style={{ backgroundColor: color }}
// Button.css
.Button { color: #333; }

Using the button would look like this:

// App.tsx
import Button from './Button.tsx';
export default function App() {
  return (
      </Button onClick={() => console.log('clicked')} color="#faa">
        Click me

Svelte components are much more closely aligned to files. Because a React component is just a standard JavaScript type (a function or class), a module may export multiple components. A .svelte component file, on the other hand, may only contain a single component, but it contains all the parts of the component (markup, scripts, and styles). A Svelte button component might look like this:

// Button.svelte
<script type="ts">
  export let color = "#f0f0f0";    // <-- this is a prop
<button style={`background-color: ${color}`} on:click><slot /></button>
  button { color: #333; }

Note that the snippet above is a complete .svelte component – no additional boilerplate is required. A component that uses the button might look like this:

// App.svelte
<script type="ts">
  import Button from './Button.svelte';

    on:click={() => console.log('clicked')}
  >Click me</Button>

Although these two components are implementing the same thing, there are quite a few differences:

  • The React components look like TypeScript source files, while the Svelte components look more like HTML files. Svelte’s style attribute accepts a standard HTML-style string.
  • In general, the Svelte components have less boilerplate.
  • Svelte has special-purpose syntactic constructs, like the on:click directive and the <slot /> tag. React uses standard JavaScript and JSX.
  • Svelte props are declared using the export let syntax, while React props are passed in as arguments when the render function is called.

Svelte components are written in a superset of HTML. One interesting side effect of that is that existing HTML can be used pretty easily in Svelte components. For example, turning an SVG image into a Svelte component is as easy as renaming someFile.svg to someFile.svelte, and only minor changes are needed to make it accept props. Converting an SVG into a React component requires more extensive changes, often implemented with a third-party library or build-time tool because while JSX looks a bit like HTML, its syntax is different.

Props and Directives

While the syntax for passing props to a component will look very familiar when coming from React, Svelte’s syntax for declaring props looks odd:

  export let color = "#f0f0f0";

Although it’s valid JavaScript syntax, the semantics seem a bit backward; rather than exporting a value, the statement is providing a name for a value to be passed into the component. It’s a bit odd, but it makes conceptual sense given that Svelte components aren’t declared as callable entities like React components and so don’t have a natural way to accept arguments. There are still benefits to bundling all props into an object as React does, such as the ability to pass unknown props through to child components. Svelte supports this use case with the $props and $restProps variables that are implicitly available in components.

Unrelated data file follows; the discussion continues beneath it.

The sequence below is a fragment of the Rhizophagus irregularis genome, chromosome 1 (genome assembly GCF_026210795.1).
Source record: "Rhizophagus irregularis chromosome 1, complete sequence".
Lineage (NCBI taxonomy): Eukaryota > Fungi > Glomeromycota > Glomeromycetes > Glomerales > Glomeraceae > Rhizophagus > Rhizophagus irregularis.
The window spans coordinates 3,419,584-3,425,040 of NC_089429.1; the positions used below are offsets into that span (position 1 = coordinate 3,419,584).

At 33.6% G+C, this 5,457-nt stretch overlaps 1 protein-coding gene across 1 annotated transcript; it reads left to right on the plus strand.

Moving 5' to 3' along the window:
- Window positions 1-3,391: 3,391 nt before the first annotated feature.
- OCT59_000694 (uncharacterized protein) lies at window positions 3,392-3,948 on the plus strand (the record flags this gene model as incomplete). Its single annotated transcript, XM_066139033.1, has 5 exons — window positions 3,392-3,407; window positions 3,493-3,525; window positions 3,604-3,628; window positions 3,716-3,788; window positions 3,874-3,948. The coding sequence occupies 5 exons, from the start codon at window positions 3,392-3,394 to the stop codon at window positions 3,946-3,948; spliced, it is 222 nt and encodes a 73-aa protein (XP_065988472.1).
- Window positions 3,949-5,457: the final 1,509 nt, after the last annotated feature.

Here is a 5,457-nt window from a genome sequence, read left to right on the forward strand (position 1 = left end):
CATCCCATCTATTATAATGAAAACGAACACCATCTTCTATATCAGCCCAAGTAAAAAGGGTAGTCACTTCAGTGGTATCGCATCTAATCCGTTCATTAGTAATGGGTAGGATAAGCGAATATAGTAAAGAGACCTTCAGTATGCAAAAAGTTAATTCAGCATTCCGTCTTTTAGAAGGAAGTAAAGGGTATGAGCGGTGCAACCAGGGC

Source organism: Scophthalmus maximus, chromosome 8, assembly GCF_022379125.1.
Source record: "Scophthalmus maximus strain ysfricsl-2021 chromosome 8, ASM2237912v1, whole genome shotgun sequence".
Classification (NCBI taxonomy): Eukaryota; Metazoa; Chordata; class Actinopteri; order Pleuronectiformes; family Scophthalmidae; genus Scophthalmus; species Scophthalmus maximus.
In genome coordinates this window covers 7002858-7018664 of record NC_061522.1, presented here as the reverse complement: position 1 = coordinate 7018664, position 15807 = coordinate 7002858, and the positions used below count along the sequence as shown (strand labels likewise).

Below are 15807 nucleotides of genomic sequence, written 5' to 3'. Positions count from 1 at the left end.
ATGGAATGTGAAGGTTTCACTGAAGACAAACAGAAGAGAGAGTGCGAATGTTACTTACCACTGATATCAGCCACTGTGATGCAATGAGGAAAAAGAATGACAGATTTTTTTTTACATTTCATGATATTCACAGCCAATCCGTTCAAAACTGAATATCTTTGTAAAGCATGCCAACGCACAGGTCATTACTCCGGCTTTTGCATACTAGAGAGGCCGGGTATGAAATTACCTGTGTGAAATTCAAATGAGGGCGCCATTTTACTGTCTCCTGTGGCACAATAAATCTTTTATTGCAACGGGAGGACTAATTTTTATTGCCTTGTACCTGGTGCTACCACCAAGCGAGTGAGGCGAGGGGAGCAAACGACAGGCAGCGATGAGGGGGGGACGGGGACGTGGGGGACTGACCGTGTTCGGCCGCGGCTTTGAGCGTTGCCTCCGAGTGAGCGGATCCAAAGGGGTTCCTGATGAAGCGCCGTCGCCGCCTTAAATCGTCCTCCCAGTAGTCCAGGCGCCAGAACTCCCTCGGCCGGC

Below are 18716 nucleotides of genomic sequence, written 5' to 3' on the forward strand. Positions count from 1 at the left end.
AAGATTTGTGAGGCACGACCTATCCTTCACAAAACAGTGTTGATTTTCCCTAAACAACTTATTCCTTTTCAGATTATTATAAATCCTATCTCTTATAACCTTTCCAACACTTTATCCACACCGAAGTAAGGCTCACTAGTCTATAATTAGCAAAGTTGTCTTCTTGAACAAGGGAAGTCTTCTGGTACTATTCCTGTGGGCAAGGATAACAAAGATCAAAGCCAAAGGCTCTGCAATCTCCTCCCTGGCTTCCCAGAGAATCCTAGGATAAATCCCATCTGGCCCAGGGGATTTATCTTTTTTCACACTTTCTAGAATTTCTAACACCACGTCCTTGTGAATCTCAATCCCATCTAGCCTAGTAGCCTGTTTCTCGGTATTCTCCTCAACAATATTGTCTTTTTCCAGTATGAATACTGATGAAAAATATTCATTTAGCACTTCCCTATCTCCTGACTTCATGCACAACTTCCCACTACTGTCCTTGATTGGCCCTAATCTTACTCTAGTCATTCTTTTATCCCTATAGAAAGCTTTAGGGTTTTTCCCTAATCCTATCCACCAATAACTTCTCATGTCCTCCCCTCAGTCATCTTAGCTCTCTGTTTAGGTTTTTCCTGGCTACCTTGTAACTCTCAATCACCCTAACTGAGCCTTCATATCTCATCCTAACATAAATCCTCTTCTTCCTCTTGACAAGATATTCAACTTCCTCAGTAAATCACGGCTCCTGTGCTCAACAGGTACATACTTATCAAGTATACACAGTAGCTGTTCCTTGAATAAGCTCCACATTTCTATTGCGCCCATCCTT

// Button.svelte
// App.svelte
<Button label="Click me" />

The $props variable is an object containing all the props passed to a component, while $restProps is an object containing only the undeclared props. These two variables provide some flexibility in how a component handles props, but they should be used sparingly. For one, they’re not as explicit as declared props, and won’t be type-checked when using TypeScript. They are also not as easy for the Svelte compiler to analyze and optimize.

Along with normal attribute props, Svelte also has the concept of “directives”. A directive can be thought of as a prop with some additional information. The syntax for directives is:


For example, the on: directive is used to listen for events on elements.

<button on:click={handleClick}>Click me</button>
<form on:submit|preventDefault={handleSubmit}>...</form>

There are directives for a variety of features, such as binding component properties to local variables and animating elements. While some directives are the standard way to handle certain features, like event handling or data binding, other directives are primarily conveniences, such as the style and class directives, which provide simpler and/or more controlled access to style properties.